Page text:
The Bookseller of Kabul
is a non-fiction book written by Norwegian
journalist Åsne Seierstad
, about a bookseller, Shah Muhammad Rais
(whose name was changed to Sultan Khan), and his family in Kabul
. It takes a novelistic
approach, focusing on characters and the daily issues that they face.
Åsne Seierstad entered Afghanistan two weeks after the September 11 attacks
and followed the Northern Alliance
into Kabul where she spent three months. Disguising herself by wearing a burka
, she lived with a bookseller and his family in Kabul which provided her with a unique opportunity to describe life as ordinary Afghan citizens saw it.
As well as giving a historical account of events in Afghanistan as democracy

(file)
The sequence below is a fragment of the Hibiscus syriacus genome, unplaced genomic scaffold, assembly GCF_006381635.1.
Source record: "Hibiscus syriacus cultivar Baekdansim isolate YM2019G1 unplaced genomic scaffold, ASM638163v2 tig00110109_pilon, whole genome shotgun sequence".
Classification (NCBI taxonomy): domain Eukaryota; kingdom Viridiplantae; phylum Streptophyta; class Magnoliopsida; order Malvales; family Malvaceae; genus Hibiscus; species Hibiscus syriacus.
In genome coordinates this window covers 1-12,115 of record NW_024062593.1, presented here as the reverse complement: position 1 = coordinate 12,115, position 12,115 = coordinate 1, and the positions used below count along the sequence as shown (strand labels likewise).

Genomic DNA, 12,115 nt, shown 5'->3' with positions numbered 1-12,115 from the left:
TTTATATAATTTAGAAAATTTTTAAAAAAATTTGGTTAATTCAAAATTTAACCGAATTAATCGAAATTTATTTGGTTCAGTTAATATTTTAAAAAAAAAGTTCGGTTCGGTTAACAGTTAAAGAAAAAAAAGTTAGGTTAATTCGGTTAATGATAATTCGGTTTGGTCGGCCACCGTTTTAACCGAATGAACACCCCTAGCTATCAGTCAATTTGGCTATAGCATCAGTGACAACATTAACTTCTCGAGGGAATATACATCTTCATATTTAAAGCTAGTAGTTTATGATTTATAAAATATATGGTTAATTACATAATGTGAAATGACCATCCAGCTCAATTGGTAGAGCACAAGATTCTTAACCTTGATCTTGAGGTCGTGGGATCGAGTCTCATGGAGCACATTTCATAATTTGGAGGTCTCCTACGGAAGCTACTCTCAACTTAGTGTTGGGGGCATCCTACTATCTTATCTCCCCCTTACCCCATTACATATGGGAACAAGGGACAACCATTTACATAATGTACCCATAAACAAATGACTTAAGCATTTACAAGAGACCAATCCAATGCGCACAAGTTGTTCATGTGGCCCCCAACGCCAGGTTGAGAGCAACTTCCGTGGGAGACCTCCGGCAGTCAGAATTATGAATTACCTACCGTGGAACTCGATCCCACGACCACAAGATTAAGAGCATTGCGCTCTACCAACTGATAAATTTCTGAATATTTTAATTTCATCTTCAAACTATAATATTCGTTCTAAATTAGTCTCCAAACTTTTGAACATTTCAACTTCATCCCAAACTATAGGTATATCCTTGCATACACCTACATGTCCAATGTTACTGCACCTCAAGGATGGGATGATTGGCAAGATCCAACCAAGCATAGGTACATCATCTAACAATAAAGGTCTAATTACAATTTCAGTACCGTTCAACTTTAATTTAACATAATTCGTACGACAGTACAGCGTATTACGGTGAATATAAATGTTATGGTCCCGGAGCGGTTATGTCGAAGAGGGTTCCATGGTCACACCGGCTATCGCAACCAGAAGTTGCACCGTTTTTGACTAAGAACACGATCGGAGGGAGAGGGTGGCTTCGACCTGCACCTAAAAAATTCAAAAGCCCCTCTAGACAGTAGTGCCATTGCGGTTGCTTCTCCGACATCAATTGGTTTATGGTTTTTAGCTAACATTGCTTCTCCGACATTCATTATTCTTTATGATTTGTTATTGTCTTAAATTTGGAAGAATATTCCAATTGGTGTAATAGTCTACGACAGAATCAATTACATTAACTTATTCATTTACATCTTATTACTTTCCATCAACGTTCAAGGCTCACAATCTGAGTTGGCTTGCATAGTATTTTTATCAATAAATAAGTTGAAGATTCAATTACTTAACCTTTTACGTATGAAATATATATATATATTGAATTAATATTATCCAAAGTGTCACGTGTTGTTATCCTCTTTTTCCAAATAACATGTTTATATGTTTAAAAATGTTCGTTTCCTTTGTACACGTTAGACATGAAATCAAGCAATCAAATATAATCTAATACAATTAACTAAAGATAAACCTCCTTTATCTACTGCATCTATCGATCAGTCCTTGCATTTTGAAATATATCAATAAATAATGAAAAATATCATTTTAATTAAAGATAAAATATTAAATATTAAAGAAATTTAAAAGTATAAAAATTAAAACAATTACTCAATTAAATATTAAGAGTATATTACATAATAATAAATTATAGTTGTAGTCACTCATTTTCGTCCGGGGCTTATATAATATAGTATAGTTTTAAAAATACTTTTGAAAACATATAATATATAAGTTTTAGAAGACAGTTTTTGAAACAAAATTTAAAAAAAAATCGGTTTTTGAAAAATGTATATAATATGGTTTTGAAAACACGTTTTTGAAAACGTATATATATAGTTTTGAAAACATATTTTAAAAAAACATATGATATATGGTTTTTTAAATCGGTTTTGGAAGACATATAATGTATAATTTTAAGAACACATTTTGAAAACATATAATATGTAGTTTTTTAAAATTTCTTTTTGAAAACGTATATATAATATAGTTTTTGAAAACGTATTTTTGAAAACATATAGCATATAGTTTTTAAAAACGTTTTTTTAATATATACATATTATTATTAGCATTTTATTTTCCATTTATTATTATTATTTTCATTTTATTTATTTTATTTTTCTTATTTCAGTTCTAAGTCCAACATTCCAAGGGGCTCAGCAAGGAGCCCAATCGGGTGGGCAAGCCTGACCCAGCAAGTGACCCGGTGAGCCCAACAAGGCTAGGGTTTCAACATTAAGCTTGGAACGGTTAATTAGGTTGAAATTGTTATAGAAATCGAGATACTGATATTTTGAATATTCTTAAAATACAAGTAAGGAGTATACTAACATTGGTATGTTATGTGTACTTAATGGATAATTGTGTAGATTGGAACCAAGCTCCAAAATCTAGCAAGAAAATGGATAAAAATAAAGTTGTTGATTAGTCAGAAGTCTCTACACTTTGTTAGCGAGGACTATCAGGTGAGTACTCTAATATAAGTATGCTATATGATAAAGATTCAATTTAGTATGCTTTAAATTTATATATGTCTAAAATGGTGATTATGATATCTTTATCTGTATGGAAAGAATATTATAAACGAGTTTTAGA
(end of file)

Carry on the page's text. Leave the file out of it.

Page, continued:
is established, Seierstad focuses on the conditions of Afghan women who still live very much under the domination of men—Afghan traditions allow for polygamy
and arranged marriage
. She also addresses the conflict between westernization
and traditional Islam
, and gives an accessible account of Afghanistan's complex recent history under the rule of the USSR
, the Taliban
and coalition-supported democracy.
Following global critical acclaim, many of the book's descriptions have been contested by Rais, who has taken the author to court in Norway for what he says is a defamation and assault on his character, family and country. Seierstad for her part insists on the integrity of her account and asserts that Rais has no grounds for a... Read More